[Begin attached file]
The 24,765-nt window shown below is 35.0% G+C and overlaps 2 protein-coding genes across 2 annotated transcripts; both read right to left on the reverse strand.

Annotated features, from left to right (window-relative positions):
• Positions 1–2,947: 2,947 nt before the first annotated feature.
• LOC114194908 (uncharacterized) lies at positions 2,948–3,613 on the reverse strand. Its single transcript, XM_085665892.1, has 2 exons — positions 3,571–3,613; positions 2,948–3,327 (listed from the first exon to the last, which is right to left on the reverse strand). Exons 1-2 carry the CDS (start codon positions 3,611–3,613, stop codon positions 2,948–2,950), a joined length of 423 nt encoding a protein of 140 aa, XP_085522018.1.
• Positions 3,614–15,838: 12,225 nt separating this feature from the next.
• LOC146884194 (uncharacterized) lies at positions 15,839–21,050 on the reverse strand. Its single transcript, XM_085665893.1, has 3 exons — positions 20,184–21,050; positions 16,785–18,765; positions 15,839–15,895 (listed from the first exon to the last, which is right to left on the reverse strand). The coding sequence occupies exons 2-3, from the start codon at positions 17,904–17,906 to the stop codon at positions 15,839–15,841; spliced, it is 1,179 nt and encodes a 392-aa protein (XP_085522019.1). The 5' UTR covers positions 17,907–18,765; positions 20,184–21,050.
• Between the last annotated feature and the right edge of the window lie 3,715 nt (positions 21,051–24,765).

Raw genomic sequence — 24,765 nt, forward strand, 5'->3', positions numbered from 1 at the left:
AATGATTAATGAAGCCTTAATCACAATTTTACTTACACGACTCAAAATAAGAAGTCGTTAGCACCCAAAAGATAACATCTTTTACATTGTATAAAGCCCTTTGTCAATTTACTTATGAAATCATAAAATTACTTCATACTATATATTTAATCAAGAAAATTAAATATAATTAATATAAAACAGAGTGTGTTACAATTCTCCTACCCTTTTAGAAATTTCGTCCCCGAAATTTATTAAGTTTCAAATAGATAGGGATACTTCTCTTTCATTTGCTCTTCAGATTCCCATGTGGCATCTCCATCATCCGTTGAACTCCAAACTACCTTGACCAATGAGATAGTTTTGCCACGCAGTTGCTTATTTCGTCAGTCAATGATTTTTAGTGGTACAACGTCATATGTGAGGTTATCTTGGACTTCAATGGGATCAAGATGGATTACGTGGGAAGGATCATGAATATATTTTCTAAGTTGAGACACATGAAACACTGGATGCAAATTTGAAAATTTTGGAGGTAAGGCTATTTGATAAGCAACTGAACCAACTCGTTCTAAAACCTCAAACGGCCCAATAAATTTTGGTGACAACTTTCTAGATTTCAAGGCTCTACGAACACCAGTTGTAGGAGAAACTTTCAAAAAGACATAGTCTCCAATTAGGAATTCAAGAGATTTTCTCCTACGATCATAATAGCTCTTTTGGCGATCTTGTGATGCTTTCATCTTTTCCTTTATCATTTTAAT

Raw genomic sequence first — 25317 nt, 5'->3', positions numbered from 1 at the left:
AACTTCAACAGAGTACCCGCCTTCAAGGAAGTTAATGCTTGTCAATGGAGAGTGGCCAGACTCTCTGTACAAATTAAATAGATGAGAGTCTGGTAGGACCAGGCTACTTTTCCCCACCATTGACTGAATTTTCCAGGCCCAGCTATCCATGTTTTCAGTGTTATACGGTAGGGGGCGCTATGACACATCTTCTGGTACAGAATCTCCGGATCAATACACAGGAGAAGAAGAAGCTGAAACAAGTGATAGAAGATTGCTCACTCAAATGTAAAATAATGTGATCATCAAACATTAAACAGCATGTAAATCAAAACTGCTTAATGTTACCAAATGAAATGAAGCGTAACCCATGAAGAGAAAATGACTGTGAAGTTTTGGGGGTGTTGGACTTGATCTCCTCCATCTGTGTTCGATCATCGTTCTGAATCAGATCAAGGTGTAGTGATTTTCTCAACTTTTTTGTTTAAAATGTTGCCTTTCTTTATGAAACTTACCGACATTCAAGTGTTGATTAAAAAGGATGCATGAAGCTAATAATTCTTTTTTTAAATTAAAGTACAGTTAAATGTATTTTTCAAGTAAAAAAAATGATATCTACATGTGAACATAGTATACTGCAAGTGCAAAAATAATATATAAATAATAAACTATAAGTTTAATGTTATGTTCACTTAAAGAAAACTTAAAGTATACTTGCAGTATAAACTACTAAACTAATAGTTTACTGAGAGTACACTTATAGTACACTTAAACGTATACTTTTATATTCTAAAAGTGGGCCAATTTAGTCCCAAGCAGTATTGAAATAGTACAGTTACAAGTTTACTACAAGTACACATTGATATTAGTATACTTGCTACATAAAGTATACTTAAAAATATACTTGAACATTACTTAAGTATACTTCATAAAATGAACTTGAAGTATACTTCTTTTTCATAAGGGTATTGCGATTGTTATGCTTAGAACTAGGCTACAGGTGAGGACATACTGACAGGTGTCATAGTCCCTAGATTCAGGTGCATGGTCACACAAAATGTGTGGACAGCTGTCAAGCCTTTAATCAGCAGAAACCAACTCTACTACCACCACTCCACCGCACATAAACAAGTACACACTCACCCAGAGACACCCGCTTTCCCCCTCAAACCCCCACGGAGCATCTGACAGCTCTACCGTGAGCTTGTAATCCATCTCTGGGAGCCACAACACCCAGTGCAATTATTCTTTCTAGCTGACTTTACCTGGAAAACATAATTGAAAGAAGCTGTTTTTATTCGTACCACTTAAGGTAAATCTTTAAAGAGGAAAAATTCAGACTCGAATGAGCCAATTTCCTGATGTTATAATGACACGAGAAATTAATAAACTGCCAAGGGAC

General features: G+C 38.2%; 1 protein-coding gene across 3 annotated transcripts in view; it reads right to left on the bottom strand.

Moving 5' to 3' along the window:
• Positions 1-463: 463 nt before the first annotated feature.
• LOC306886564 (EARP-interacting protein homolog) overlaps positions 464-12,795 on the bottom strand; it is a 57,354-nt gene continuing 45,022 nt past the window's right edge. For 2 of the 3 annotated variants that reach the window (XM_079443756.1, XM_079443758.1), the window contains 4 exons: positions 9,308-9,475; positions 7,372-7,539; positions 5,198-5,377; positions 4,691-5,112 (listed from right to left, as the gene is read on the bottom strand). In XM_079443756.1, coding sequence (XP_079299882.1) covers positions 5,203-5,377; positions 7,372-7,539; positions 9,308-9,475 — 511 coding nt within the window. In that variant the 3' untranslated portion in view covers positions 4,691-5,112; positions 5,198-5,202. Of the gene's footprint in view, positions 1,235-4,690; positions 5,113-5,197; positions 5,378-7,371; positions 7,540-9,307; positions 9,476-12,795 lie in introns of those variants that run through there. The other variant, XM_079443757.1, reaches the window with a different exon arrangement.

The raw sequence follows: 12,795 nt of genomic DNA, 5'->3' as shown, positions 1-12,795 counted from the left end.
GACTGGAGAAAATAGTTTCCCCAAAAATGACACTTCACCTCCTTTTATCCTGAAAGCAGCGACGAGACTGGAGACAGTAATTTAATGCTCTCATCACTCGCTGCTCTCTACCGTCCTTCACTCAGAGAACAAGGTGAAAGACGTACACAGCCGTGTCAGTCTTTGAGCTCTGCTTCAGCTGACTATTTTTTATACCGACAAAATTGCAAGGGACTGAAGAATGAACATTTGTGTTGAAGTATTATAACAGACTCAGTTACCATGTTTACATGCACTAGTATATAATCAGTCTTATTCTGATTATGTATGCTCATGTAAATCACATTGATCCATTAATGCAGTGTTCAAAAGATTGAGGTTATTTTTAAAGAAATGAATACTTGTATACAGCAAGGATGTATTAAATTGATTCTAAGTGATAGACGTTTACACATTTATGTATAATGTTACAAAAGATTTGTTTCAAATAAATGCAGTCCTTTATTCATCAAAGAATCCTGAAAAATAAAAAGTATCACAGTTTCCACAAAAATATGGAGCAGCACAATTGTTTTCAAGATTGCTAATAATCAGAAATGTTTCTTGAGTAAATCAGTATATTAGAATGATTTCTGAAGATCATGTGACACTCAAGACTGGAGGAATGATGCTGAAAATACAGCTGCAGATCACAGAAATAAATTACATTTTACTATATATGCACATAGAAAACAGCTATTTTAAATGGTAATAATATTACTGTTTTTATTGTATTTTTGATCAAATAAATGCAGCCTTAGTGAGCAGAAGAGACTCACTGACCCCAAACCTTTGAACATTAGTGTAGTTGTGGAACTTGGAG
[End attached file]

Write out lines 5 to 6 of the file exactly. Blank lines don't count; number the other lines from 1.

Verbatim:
• Positions 3,614–15,838: 12,225 nt separating this feature from the next.
• LOC146884194 (uncharacterized) lies at positions 15,839–21,050 on the reverse strand. Its single transcript, XM_085665893.1, has 3 exons — positions 20,184–21,050; positions 16,785–18,765; positions 15,839–15,895 (listed from the first exon to the last, which is right to left on the reverse strand). The coding sequence occupies exons 2-3, from the start codon at positions 17,904–17,906 to the stop codon at positions 15,839–15,841; spliced, it is 1,179 nt and encodes a 392-aa protein (XP_085522019.1). The 5' UTR covers positions 17,907–18,765; positions 20,184–21,050.